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NYPD handcuffed by investment in Microsoft's Windows Phone, now switching to Apple's iPhone

The New York Police Department must replace some 36,000 smartphones running Microsoft's defunct Windows Phone platform, and plans to provide its officers with replacement iPhones by the end of the year.




The NYPD's ill-advised investment in Windows Phone, as detailed by the New York Post, lasted just two years. The switch to Apple's iPhone was prompted by the announcement from Microsoft in July that it has terminated support for Windows Phone 8.1.

The 36,000 phones were purchased as part of a $160 million program intended to help modernize New York City's police force with new technology. Officers were equipped with Nokia Lumia 830 and Lumia 640XL smartphones.

It was not indicated which iPhone model, or models, the NYPD plans to switch to, but the Post did indicate that the handsets would be brand new models.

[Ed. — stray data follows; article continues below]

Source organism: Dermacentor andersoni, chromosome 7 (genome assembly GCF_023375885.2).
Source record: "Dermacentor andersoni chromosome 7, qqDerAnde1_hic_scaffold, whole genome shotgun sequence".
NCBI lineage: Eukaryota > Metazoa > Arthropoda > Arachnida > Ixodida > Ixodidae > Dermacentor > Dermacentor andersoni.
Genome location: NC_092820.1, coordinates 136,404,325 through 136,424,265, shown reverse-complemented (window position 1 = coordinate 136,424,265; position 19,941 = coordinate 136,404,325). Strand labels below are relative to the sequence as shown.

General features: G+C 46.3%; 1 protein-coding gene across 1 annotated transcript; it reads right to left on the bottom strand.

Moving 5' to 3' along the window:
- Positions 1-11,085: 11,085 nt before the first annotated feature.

Smartphones have become a crucial tool in law enforcement, with the NYPD using them on the street to receive alerts, search databases, file reports, and even get real-time updates on 911 calls.

The NYPD investment in Windows Phone, first announced in late 2014, was questioned at the time because of Microsoft's small share of the smartphone space. The release of Windows Phone 8.1 failed to turn the tide against the more dominant iPhone and devices running Google's Android.

Microsoft's mobile strategy now revolves largely around apps and services for iOS and Android, offering a good balance for those invested in the company's desktop and cloud ecosystem— but leaving any who invested in Windows Phone, including the NYPD, in the lurch.